May 11, 2017 2:45 pm JST

Moon's picks for top posts reflect call for unity

South Korean president seeks regional, factional balance

SOTARO SUZUKI, Nikkei staff writer

South Korean President Moon Jae-in was sworn in Wednesday. © Reuters

SEOUL -- South Korean President Moon Jae-in is keeping his pledge to unite a fractured society in mind as he staffs his new government, seeking to ensure geographical diversity as well as avoid having his closest supporters dominate his administration.

"I'll appoint talent from throughout the country," Moon said in a public address Wednesday. "I'll try to win the services of capable people regardless of whether they supported me." The three major appointments announced afterward backed up these assertions.

Moon's political support network consists of three main groups: onetime student activists following the example of the liberal government of former President Roh Moo-hyun; the close aides who worked on Moon's presidential campaign; and experts from various fields. Moon's pick for prime minister, South Jeolla Province Gov. Lee Nak-yon, is none of these.

Lee comes from the Honam region in the country's southwest, which includes South Jeolla, while Moon hails from the southeastern Yeongnam region, with which Honam has a long-standing rivalry. Lee's appointment was likely aimed at allaying worries in Honam about Moon's ascent to the presidency.

The nominee for chief of staff, Im Jong-seok, is one of the former activists. Im, who was close to Seoul Mayor Park Won-soon -- a Democratic Party of Korea member like Moon -- was tapped for his coordinating skills and wide range of personal connections. He also comes from the Honam region.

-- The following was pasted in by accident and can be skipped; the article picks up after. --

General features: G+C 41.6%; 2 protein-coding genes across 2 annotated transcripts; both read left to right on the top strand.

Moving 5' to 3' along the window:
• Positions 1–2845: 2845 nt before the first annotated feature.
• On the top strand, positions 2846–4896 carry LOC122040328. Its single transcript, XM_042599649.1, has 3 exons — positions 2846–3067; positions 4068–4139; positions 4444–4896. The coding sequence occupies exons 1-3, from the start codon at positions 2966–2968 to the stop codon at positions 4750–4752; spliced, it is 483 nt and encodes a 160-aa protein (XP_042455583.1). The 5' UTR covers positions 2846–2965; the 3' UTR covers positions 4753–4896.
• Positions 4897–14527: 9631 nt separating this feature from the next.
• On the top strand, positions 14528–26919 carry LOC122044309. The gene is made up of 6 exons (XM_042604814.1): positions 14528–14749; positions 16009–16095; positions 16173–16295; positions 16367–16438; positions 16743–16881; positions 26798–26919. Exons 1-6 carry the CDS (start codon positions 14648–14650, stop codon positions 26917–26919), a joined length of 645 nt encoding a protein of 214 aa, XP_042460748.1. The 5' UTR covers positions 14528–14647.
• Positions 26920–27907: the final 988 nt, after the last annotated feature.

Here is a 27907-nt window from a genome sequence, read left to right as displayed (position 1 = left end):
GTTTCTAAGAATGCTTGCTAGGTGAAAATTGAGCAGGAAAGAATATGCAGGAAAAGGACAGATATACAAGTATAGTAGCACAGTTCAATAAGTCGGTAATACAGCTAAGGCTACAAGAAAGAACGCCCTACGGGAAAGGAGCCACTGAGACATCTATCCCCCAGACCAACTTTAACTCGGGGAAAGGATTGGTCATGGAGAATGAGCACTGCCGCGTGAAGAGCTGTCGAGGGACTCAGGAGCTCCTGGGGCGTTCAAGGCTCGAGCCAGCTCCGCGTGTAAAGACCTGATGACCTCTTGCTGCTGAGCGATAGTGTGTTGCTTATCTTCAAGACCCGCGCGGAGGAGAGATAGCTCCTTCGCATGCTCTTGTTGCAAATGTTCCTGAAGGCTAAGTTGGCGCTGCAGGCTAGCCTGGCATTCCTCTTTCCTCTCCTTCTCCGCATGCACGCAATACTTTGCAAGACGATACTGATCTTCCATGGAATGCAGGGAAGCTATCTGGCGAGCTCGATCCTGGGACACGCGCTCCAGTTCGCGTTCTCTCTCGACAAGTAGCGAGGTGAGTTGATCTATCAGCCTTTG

The president's core supporters, the aides who had prepared for a campaign since Moon's defeat by Park Geun-hye in the 2012 race, are expected to be deeply involved in governing going forward, with some likely to be tapped as presidential secretaries. This group skews relatively young with many people in their 40s to early 50s. A particularly notable member is Yang Jung-chul -- Moon's deputy chief of staff during the campaign, a close confidant and one of the few people with whom the usually polite Moon speaks frankly.

Moon also has close ties with progressive politicians from the so-called 386 generation -- those who were born in the 1960s and experienced the student protests of the 1980s -- and will count on them for support. Prominent among them is Democratic Party floor leader Woo Sang-ho, who helped guide Moon to victory as an adviser.

Moon's camp includes a number of political, diplomatic, security and economic experts. Among them is Moon's nominee to lead the National Intelligence Service, Suh Hoon, an agency veteran with a deep understanding of the North Korea issue.

Yonsei University professor Kim Ki-jung is expected to advise the president on foreign policy as well. Kim advocates a "two-track" approach to South Korea's relationship with Japan that keeps diplomatic and economic cooperation separate from thorny historical disputes.

Rival candidates such as centrist Ahn Cheol-soo accused Moon during the campaign of treating anyone who is not a supporter as an enemy. The president hopes to defuse such criticism by looking beyond his three main support groups for key appointments.

Yet his picks have already come under fire from the opposition. The conservative Liberty Korea Party expressed concerns Wednesday about Moon's choice of a booster of the Kaesong Industrial Complex, a joint North-South project, as chief of staff.

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